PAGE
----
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Is DevOps certifications worth it?

January 25, 2021

By Simpliaxis

To understand how to measure a Scrum Master’s performance, let’s first define what a Scrum Master does. The Scrum Master is a leader serving the Scrum Team and the larger organization and is responsible for ensuring that Scrum practices are grasped well by the Scrum Team both in theory and practice. The Scrum Master helps create synergy, both within and outside the team, to boost its worth. Some of the functions are:
 

  • As Facilitator: Setting boundaries, creating an environment of collaboration, and helping the team achieve their objectives.
     
  • As Coach: Coaching team members about perspectives, mindset, and helps Scrum teams from achieving their goals.
     
  • As a Conflict navigator to limit the negative aspects of conflict and encourage a healthy competitive spirit
     
  • As a Mentor to guide team members, establish healthy relationships for team members to flourish.
     

How to Measure Scrum Master Performance
 

The Scrum Master is not the boss, but much of a Scrum Team’s success will depend on his or her performance. For most Scrum Masters, the definition of success is that the team takes full responsibility and ownership of the process. By their initiatives, the team conduct and facilitate the Scrum Events, have team meetings to discuss issues, and reach out to other groups. They also communicate with the stakeholders in the organization. 
 

A few metrics need to be defined to check whether the team is working with a sense of ownership and responsibility.  Here are some guidelines on how you could do this:
 

1. Align team goals:  
 

Having a shared purpose is what makes the team succeed. The Scrum Master should ensure that his or her success is fully aligned with team goals. The simple tool to learn the factors that influence and affect the team is a conversation. Being attentive and authentic in understanding individual viewpoints and consciously managing relationships will help Scrum Masters check that Scrum practices are being understood and adhered to.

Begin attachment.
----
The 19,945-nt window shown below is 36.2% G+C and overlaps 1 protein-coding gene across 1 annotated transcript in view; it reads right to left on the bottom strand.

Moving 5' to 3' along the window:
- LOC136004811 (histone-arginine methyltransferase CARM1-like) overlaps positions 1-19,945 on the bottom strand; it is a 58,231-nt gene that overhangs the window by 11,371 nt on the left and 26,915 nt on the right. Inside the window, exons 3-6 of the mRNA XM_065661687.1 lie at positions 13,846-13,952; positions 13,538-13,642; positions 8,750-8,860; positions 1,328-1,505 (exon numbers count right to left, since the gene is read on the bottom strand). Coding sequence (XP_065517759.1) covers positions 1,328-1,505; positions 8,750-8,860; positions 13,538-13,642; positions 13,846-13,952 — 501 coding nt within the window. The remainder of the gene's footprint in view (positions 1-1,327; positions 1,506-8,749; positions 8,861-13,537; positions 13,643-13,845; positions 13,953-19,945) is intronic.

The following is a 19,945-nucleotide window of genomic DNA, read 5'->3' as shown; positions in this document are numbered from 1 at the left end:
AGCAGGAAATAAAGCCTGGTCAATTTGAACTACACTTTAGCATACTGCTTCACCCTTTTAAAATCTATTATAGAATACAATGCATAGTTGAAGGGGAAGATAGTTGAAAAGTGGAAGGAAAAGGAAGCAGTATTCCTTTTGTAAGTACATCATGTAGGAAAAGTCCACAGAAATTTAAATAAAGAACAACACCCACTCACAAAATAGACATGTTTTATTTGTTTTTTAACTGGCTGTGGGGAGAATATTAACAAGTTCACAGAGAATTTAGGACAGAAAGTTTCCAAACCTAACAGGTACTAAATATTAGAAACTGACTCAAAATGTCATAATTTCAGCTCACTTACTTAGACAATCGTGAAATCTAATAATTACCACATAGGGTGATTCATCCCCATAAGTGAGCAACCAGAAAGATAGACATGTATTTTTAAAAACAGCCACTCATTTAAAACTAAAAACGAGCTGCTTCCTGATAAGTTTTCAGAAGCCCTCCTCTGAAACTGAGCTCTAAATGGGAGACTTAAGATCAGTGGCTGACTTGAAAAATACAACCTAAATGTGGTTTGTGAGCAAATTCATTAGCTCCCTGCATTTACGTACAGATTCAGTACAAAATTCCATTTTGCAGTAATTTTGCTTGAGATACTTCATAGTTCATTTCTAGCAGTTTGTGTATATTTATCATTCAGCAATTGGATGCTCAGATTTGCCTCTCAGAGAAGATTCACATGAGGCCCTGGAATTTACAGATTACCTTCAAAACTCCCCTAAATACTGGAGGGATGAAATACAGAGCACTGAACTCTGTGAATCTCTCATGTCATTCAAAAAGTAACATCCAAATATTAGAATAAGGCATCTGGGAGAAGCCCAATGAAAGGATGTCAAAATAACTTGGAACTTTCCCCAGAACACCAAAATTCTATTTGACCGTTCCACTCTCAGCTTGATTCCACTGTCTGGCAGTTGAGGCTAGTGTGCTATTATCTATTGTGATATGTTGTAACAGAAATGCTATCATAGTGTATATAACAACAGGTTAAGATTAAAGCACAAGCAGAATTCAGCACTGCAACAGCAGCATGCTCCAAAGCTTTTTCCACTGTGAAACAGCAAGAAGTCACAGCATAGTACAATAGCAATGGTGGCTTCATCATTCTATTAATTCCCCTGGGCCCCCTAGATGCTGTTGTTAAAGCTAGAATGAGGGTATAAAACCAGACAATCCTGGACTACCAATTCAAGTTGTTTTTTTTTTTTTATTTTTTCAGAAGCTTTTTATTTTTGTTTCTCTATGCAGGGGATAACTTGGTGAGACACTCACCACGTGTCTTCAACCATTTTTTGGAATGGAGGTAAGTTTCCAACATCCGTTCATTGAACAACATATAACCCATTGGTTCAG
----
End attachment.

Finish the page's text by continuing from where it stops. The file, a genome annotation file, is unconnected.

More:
2. Maintain metrics and notes about all events:
 

Scrum Masters should make notes during meetings and conversations and note the number of times these interactions were done. Everything should be measured, whether it is completing tasks, features that are being worked on, time to complete tasks, etc., and trends should be noted.
 

3. Check the level of team ownership: 
 

The level of team ownership is best checked when the Scrum Master is away from work for a short period (For example, when he or she is on leave). After returning, suppose you find that the team is not functioning well and some processes, for example, taking feedback, have not been managed well. In that case, it indicates that the group requires more attention and coaching before it is ready to own the process altogether.
 

4. Keep track of Sprint Goals:
 

The Scrum guide says that the Scrum Master is responsible for “Helping the Development Team to create high-value products” and “Causing change that increases the productivity of the Scrum Team.” They show the Scrum Master’s responsibility in helping the team achieve Sprint Goals. For the team to complete the goal both as individuals and as a group, limitations, dependencies, and barriers must be actively supervised, the acceptance criteria must be definite, and there should be no misunderstanding in the “Definition of Done.” understood by all. The Scrum Master can maintain “Burn Down” or “Burn Up” charts to check for accomplishments. Linking the performance of the team is a good measure of the success of its Scrum Master.
 

5. Check system behavior: 
 

Scrum teams don’t perform in silos. They are influenced by organization policies and cultures, the technologies that are used, and the synergy between teams. The Scrum Master needs to go beyond team metrics and look at systems behaviors to measure own performance. Two systems metrics that could be helpful are Lead Time and Cycle Time. 
 

  • Measuring Lead Time, the period in which items remain unattended in the Backlog helps understand how good the team is at focusing on all stakeholder specifications. Teams can focus only on the current Sprint and its priorities while allowing some items to languish in the Backlog.